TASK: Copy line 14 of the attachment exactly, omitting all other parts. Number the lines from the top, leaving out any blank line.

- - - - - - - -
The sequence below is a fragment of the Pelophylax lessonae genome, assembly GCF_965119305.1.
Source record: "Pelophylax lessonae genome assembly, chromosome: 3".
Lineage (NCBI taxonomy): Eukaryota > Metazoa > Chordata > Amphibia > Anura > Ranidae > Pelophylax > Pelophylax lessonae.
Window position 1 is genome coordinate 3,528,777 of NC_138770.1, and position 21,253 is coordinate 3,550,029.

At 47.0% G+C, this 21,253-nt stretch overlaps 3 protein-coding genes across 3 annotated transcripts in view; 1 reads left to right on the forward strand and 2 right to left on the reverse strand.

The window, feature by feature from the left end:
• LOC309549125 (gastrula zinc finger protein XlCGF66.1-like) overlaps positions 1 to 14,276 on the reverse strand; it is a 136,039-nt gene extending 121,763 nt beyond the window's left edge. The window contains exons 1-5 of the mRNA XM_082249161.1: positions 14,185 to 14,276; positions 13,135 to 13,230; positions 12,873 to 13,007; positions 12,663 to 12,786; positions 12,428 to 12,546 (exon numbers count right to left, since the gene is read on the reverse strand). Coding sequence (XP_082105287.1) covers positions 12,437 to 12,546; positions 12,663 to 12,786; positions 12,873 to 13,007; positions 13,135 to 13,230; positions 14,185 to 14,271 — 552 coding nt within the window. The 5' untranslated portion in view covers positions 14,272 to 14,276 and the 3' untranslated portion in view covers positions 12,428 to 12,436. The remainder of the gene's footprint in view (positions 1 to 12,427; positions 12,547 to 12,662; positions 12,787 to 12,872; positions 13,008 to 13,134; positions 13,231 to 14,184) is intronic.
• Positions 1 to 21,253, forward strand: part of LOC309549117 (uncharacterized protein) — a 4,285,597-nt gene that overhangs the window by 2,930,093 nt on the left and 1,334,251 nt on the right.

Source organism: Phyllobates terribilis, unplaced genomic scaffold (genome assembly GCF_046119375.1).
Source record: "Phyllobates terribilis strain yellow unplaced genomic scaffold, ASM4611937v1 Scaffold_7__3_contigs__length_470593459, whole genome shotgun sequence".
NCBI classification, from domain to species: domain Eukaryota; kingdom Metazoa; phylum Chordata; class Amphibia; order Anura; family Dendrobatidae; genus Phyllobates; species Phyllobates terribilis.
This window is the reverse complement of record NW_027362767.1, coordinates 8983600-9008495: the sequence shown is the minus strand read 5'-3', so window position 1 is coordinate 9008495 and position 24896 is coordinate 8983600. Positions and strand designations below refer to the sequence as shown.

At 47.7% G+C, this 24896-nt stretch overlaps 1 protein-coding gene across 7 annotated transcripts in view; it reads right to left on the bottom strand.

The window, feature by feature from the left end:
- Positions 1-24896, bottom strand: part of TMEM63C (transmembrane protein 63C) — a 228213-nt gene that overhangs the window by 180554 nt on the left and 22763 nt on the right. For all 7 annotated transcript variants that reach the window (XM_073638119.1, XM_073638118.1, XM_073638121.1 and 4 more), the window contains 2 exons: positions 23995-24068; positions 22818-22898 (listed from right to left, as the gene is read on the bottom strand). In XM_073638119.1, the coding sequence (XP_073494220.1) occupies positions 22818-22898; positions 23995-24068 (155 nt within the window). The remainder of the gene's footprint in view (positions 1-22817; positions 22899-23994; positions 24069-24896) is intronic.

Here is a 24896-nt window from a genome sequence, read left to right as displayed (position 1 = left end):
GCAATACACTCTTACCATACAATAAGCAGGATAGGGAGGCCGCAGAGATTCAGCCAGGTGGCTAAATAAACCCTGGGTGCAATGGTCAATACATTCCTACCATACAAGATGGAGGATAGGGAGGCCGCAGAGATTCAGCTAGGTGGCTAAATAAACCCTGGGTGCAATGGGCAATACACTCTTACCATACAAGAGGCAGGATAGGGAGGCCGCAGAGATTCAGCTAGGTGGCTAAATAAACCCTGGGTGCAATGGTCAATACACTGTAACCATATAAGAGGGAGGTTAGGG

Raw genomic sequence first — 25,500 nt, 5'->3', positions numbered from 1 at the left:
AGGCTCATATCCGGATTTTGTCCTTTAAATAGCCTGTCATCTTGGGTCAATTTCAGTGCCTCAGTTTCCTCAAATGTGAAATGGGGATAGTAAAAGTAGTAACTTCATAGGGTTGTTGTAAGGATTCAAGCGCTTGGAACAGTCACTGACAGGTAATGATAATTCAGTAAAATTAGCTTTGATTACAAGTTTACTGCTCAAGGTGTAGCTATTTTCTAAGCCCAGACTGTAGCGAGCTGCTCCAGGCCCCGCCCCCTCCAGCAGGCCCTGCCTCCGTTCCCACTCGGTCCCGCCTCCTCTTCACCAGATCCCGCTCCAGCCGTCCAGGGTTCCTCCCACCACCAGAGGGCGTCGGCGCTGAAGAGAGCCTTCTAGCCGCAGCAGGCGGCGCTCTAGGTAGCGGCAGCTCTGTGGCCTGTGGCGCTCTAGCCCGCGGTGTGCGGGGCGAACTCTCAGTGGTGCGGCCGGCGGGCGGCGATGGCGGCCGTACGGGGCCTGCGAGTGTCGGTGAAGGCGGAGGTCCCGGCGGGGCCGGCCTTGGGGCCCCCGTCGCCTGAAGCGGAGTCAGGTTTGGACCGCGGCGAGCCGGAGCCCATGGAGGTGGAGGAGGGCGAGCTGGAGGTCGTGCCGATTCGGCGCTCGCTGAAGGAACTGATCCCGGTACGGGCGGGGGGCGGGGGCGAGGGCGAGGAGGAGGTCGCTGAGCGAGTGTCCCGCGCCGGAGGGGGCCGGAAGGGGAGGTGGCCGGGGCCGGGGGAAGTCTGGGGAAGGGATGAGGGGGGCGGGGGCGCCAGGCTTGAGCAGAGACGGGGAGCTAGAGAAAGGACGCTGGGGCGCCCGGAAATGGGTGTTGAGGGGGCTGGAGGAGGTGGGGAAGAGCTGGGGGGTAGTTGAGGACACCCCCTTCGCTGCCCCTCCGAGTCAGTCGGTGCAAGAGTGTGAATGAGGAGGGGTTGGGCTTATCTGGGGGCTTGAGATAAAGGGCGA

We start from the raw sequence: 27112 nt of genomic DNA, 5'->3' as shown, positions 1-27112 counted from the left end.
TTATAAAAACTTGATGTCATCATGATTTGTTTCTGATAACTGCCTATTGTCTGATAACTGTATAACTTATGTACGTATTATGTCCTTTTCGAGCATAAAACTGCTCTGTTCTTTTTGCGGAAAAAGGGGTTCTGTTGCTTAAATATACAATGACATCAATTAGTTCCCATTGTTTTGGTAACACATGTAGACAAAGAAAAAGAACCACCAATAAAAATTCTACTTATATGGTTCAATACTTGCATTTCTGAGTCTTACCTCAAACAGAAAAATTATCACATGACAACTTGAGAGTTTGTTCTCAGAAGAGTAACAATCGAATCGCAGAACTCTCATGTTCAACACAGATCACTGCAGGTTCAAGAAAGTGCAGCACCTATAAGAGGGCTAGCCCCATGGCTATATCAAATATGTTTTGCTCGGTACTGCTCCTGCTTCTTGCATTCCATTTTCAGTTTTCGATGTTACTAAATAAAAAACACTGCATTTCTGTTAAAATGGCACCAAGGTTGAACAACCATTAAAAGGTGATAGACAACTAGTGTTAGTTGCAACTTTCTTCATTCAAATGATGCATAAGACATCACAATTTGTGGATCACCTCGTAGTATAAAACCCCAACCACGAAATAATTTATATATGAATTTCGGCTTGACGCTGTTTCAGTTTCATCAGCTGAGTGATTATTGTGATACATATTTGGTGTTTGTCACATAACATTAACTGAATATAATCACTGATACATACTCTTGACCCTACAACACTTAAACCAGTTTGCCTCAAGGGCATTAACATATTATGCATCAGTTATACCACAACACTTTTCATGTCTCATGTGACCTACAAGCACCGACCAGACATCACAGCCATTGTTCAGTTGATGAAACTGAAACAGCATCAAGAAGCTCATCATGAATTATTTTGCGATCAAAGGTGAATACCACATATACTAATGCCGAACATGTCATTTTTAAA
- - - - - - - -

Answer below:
The window, feature by feature from the left end: